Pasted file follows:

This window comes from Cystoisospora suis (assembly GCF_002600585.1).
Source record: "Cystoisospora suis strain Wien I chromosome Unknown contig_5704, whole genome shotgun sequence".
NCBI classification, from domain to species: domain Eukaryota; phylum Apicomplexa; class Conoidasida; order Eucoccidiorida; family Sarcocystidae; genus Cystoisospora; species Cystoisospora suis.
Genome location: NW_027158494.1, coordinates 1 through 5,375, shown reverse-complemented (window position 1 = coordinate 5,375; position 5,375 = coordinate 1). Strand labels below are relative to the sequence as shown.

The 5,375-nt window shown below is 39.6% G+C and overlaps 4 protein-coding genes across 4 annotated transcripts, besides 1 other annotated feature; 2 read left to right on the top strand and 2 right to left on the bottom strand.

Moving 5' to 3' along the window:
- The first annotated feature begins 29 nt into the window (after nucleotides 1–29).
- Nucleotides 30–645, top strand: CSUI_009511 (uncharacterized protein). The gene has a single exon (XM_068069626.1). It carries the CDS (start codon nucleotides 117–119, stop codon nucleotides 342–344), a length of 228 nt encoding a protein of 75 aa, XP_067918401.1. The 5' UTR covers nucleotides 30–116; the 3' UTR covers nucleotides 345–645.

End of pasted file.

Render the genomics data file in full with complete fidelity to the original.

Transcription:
This window comes from Cystoisospora suis (assembly GCF_002600585.1).
Source record: "Cystoisospora suis strain Wien I chromosome Unknown contig_5704, whole genome shotgun sequence".
NCBI classification, from domain to species: domain Eukaryota; phylum Apicomplexa; class Conoidasida; order Eucoccidiorida; family Sarcocystidae; genus Cystoisospora; species Cystoisospora suis.
Genome location: NW_027158494.1, coordinates 1 through 5,375, shown reverse-complemented (window position 1 = coordinate 5,375; position 5,375 = coordinate 1). Strand labels below are relative to the sequence as shown.

The 5,375-nt window shown below is 39.6% G+C and overlaps 4 protein-coding genes across 4 annotated transcripts, besides 1 other annotated feature; 2 read left to right on the top strand and 2 right to left on the bottom strand.

Moving 5' to 3' along the window:
- The first annotated feature begins 29 nt into the window (after nucleotides 1–29).
- Nucleotides 30–645, top strand: CSUI_009511 (uncharacterized protein). The gene has a single exon (XM_068069626.1). It carries the CDS (start codon nucleotides 117–119, stop codon nucleotides 342–344), a length of 228 nt encoding a protein of 75 aa, XP_067918401.1. The 5' UTR covers nucleotides 30–116; the 3' UTR covers nucleotides 345–645.